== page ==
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20110701
20110731
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Search Results 0 to 22 of about 23 (some duplicates have been removed)
want to make prior to making any real conclusions, probably is there a connection to pakistan unofficial or otherwise. is this the first attack that we're going to see and the only attack we're going to see? are there going to be more attacks in mumbai or other placesment third and probably most important, how does this affect pakistani-indian relations. that has been a border and boiling point for decades, the indiana yeah and pakistani relations. we are talking to the pakistanis saying, your biggest problem is not india, it's in pakistan and the taliban and terrorist attacks about you. the pakistanis always say, no, no it's india. who you worry about, jon, whoever's fault this is, this will increase tension between india and pakistan and those are two countries who have nuclear weapons. jon: we are looking from the state ride indian television. they are reporting eight people killed. that's what our viewers are seeing on the screen. this comes on the heels of the assassination of president karzai's brother in afghanistan. any likely correction there? >> reporter: not clear.
terrorist through security. even with bin laden's debt at the compound in may, pakistan is the base for the al-qaeda core leadership, including ayad allawi the egyptian doctor who replaced the al-qaeda leader. pakistan's ability to track known and suspected terrorists is substandard. >> it is stunning that pakistan which is supposed to be our ally in the war against terrorism does not even share finger print data within the own government. >> while information sharing and passport security improved in the u.s., former homeland security official says the disparity overseas remains a serious problem. >> the travel documents are the same as weapons, terrorists that can't carry off the plot without them. if i give us a grade abroad with the partners, some of is it out of our control, we're probably closer to a "c." >> some former intelligence officials say the u.s. should use leverage to encourage standards. for some nations it's resource problems. for otherssh it's refusal to cooperate. >> bret: thank you. the speaker of the house joins me live in studio exclusively after the break. [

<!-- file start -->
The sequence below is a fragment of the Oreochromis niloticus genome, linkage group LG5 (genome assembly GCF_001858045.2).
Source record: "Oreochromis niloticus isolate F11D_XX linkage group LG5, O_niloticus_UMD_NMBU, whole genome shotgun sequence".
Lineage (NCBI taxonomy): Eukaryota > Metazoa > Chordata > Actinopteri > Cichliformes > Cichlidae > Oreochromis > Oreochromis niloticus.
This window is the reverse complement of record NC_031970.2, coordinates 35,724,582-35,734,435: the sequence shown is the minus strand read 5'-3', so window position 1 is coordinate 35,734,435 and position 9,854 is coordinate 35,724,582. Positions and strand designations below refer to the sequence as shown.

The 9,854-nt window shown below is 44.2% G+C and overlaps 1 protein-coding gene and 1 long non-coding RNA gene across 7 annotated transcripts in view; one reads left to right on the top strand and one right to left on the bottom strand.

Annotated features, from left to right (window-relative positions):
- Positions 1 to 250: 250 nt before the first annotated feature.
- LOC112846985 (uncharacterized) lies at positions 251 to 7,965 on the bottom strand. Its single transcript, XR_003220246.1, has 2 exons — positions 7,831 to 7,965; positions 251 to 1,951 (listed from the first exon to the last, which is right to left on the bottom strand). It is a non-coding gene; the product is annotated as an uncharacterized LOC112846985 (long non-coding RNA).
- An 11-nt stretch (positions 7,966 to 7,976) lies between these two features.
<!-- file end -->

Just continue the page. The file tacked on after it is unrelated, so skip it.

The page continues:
, which is also the problem of pakistan, becomes a regional problem in which the country's in the region have a stake in solving and are not -- there's a reasonable chance that can be pulled off. >> dr. brzezinski, you mentioned pakistan. the focus of policy leaders. turning away from afghanistan, we got reports the journalist who was killed by the isi inside pakistan further out is complicating our relationship with that group. we announced going in to kill osama bin laden. how do we manage this relationship that's been difficult to manage for as far as the eye can see? >> well, first of all, we have to recognize we are dealing here with two sifrl conflicts. one in afghanistan and the one in pakistan. there's a conflict in pakistan. there isn't a foreign intervention trying to resolve it. it is a great internal conflict. what we are seeing in pakistan is a series of contradictory policies, contradictory engagements and contradictory engagements. the army wants to preserve a stable pakistan that is assured of security and sees the united states as a component of the success in that quest
of pakistan that will bring success to local areas. a country from kabul, it will never happen. we are wasting time and money. the fact we are leaving may assist in the development of stability in local areas. they will never be a centrally governed pakistan, i mean afghanistan. afghanistan is not like iraq. give me one more second and i'll tell you what i think is going to happen in iraq. we'll probably go back to having one bloodthirsty tyrant to rule the country. that's the irony of iraq. >> happy days, wes. >> afghanistan is extraordinarily tribal. it's difficult to have a conversation about afghanistan. one story i loved was one of the things we did in afghanistan when i was working with the civil affairs team, giving out flags to children and local leaders. they would look at the flag and say what is this. you would have to explain, it's your country. there's another thing, i think you brought up a good point, joe. afghanistan is not iraq. you are right. there's a crucial player, though that factors in. that's iran. iran is not only very active and involved, but in addition to that, iran